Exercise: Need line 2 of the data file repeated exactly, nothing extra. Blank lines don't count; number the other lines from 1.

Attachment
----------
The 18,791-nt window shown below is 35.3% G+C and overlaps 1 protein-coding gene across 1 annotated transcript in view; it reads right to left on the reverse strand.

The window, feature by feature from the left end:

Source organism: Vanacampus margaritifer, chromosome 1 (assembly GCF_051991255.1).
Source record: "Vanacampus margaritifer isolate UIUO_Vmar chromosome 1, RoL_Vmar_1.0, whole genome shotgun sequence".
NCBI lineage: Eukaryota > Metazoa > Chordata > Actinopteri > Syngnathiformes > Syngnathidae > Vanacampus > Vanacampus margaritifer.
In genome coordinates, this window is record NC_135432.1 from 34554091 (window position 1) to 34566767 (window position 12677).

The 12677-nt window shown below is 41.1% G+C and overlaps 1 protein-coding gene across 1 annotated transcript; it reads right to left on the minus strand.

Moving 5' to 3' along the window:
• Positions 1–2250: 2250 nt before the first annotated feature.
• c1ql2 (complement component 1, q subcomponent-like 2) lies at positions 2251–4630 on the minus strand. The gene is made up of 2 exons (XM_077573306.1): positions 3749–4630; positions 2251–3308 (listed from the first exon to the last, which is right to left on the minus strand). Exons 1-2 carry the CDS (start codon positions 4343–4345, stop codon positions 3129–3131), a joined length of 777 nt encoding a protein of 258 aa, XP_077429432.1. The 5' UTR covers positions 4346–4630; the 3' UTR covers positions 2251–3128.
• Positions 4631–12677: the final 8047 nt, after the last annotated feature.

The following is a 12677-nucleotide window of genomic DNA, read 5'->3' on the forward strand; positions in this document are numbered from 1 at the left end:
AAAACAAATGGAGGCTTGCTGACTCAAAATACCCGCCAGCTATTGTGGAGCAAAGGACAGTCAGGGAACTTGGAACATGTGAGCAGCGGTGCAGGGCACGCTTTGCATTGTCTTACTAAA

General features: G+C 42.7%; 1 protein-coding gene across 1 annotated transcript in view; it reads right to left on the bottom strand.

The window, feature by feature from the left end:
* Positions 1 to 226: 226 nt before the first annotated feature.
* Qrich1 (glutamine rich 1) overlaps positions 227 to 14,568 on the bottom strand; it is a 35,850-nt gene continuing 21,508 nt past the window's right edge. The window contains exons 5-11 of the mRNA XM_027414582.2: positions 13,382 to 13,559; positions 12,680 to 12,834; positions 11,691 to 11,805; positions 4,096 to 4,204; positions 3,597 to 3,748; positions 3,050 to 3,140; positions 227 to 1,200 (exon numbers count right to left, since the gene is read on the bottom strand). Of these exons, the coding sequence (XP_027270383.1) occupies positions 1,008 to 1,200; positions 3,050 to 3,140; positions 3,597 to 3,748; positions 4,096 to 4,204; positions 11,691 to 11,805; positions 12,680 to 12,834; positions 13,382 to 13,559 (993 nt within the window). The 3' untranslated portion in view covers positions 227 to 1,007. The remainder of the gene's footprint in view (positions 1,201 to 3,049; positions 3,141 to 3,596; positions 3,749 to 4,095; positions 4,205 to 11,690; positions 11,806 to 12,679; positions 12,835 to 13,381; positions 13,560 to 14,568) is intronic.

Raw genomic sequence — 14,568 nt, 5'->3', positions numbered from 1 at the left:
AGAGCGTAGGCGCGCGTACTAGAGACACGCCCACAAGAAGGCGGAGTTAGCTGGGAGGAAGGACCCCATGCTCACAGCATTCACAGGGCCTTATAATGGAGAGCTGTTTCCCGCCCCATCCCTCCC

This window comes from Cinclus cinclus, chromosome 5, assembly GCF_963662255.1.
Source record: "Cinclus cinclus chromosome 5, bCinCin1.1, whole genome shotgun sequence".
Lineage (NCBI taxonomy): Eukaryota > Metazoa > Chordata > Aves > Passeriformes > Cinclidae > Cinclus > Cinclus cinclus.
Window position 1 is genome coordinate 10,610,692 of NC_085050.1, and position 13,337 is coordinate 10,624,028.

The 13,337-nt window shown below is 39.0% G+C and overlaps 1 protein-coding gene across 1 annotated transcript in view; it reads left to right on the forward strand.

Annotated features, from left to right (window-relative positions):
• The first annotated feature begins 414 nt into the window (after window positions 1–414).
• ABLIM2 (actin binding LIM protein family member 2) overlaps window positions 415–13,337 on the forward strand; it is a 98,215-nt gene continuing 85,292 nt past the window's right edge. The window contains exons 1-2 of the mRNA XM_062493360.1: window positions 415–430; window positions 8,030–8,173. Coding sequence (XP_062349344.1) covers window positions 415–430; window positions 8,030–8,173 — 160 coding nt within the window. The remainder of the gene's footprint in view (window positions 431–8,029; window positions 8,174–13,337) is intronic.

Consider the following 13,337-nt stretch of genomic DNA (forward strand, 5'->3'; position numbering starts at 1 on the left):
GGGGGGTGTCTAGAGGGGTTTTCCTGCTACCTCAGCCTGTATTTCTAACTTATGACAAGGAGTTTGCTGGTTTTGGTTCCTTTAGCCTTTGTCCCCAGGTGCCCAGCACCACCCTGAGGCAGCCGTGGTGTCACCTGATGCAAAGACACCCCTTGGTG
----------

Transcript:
The window, feature by feature from the left end: